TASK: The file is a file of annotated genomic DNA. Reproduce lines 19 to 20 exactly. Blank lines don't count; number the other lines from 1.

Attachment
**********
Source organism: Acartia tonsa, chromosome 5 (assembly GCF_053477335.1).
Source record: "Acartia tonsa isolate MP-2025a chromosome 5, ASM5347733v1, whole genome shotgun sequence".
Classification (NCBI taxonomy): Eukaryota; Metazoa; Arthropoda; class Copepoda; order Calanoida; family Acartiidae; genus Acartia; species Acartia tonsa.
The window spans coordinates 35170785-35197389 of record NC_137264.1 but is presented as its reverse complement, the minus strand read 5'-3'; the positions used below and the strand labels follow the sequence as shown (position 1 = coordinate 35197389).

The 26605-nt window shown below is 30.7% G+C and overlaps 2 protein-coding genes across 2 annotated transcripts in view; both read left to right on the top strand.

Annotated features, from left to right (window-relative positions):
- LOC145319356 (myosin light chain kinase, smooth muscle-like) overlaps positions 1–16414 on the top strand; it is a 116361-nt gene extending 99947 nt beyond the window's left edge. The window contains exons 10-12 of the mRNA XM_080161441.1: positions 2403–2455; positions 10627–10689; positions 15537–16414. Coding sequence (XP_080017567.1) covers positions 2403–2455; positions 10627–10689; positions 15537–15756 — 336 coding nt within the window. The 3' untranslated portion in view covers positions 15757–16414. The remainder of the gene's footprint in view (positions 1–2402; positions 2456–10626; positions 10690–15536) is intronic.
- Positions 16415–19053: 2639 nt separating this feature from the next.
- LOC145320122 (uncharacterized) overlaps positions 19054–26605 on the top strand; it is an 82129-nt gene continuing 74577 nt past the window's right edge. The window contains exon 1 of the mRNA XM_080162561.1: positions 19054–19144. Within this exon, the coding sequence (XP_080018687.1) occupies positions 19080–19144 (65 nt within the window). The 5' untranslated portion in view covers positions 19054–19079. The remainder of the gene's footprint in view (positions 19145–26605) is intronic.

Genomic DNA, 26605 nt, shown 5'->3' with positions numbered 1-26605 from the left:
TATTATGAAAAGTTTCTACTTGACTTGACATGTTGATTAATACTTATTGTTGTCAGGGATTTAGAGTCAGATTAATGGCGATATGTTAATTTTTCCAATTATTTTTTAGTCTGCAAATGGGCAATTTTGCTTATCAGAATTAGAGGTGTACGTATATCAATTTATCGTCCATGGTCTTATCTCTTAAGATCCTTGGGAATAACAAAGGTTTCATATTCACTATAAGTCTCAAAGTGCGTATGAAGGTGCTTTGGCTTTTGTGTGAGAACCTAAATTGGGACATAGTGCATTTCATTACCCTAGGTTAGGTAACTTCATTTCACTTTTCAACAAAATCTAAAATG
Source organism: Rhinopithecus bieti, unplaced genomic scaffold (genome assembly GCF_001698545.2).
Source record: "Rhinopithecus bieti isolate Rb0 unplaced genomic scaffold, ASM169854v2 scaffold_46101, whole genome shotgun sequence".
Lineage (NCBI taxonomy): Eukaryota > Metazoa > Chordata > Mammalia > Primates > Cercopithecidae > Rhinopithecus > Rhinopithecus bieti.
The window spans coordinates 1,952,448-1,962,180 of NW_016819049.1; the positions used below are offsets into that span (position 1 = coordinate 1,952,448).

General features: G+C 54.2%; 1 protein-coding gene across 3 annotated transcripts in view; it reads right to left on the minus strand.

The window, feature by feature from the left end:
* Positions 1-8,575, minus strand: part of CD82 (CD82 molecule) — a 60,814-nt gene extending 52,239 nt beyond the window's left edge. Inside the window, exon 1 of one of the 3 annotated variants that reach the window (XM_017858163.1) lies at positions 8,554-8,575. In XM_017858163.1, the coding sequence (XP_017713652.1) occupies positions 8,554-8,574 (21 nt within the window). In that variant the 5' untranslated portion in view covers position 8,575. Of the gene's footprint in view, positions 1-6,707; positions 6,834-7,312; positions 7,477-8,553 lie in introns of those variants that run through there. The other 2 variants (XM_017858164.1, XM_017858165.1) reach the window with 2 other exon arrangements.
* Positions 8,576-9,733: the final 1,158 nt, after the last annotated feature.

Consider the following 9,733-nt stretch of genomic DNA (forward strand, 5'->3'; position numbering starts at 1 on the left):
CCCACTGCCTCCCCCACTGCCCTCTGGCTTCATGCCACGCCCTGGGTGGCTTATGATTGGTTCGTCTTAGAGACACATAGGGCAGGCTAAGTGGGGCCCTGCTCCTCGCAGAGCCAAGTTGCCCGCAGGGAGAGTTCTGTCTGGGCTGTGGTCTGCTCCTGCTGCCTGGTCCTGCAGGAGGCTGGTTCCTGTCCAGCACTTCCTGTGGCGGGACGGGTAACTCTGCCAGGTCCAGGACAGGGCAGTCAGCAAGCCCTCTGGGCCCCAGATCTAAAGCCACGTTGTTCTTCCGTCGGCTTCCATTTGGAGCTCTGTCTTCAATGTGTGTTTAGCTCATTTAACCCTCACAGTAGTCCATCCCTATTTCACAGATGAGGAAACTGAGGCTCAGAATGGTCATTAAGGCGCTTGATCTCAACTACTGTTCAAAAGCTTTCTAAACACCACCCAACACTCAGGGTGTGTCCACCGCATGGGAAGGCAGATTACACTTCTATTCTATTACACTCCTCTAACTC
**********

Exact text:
* Positions 8,576-9,733: the final 1,158 nt, after the last annotated feature.

Consider the following 9,733-nt stretch of genomic DNA (forward strand, 5'->3'; position numbering starts at 1 on the left):